UNC's Roy Williams: “We’ve got to figure out a way to do it better”
So if Clemson isn't going to win at North Carolina on a night it hits 15 shots in a row, on a night Luke Maye gets blasted in the nose by his own teammate's elbow and leaves a trail of blood on the court, on a night the university canceled classes for the next day in the middle of the second half, Clemson is clearly never going to win in Chapel Hill.
There have been close calls in this improbable 59-game streak that includes games played in four different arenas, and Tuesday's 87-79 North Carolina win wasn't even one of the closer calls. But it did offer an unlikely confluence of circumstances that, at one point, raised the question in a very pointed and persistent way. Clemson got as close as two with 6:17 to go, and even if Roy Williams and his players weren't actively thinking about the streak, it was surely intruding upon their subconscious.
Williams, unusually, played Joel Berry and Kenny Williams the entire second half, right up until he cleared the bench with 15 seconds to play. Only Garrison Brooks played double-digits off the bench, and while some of that had to do with matchups against Clemson, clearly Williams wasn't holding anything back on this particular night, against this particular opponent, under these particular circumstances.
“I started the season at 67 and I'm going to end it at 97,” Williams said, but if the streak survived 2003 – the teams didn't play at the Smith Center in 2010 – it surely could survive this team, no matter how much it may confound its coach.
At Clemson's closest approach, the weight of history seemed to shift from the Tar Heels to the Tigers at that point. As it does in this vicinity.
“I think we got caught up in the moment, really,” Clemson's Shelton Mitchell said. “Especially with us, how we haven't won here.”
So the streak lives on, another year, another class of players – seniors or, a few months from now, those departing early, even if they don't know it yet – safely emerging from their UNC careers without becoming part of that forlorn group that accidentally puts a one in that loss column.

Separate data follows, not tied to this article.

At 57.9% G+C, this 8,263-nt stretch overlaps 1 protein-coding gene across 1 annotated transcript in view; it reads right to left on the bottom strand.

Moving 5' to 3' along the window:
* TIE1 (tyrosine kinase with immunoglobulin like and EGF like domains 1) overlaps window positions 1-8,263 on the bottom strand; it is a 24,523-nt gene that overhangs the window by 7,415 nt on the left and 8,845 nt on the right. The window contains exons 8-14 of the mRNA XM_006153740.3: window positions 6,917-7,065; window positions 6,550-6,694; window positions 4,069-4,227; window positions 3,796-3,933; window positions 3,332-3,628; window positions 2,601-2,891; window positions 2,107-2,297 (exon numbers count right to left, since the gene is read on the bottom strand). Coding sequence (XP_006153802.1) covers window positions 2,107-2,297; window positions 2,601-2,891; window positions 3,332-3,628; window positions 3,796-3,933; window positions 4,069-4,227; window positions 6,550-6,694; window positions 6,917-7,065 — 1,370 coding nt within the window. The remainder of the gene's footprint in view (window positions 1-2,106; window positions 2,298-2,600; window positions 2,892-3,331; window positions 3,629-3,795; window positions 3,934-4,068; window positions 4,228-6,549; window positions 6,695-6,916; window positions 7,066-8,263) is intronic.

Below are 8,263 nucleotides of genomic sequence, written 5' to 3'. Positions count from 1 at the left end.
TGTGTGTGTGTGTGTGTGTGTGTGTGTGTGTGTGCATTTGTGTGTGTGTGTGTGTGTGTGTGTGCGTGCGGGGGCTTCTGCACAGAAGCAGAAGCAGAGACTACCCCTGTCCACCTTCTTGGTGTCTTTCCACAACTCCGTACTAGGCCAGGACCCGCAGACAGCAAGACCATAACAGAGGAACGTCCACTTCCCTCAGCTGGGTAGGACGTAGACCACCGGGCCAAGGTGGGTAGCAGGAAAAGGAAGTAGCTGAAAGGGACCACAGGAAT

Not that it wasn't dramatic. Maye took a Kenny Williams elbow to the side of the nose and dropped like a stone, if you could get this much blood from a stone. Several towels and five stitches later, Maye was back, seeming no worse for repair. As a boxer, he'd probably be a little bit too much of a bleeder, but his rapid return certainly met or exceeded all hockey standards.
“I think it looks OK. I feel like I already have a girlfriend, so that's all good,” Maye said when asked for his appraisal of his nasal renovations. (Theo Pinson, earlier, had asked the same question from across the room: “Hey Luke, how's your face?” Pinson later, sans context: “I just gotta keep being Theo.”)
Combine that with Clemson's unbelievably hot streak to start the second half and it seemed like things were turning against North Carolina. But if the players weren't going to see this end on this night, neither were the students.
They may have been distracted by the alert that this had suddenly become a weekend night – there was a random standing ovation early in the second half, while the alumni looked curiously at each other, until the roar morphed into a chant of “No school!” – but when the result was in doubt the Smith Center was as loud as it has been all year.
That made it a collective effort to avert disaster, despite the strange circumstances, once again, as always.
Sports columnist Luke DeCock: 919-829-8947, firstname.lastname@example.org, @LukeDeCock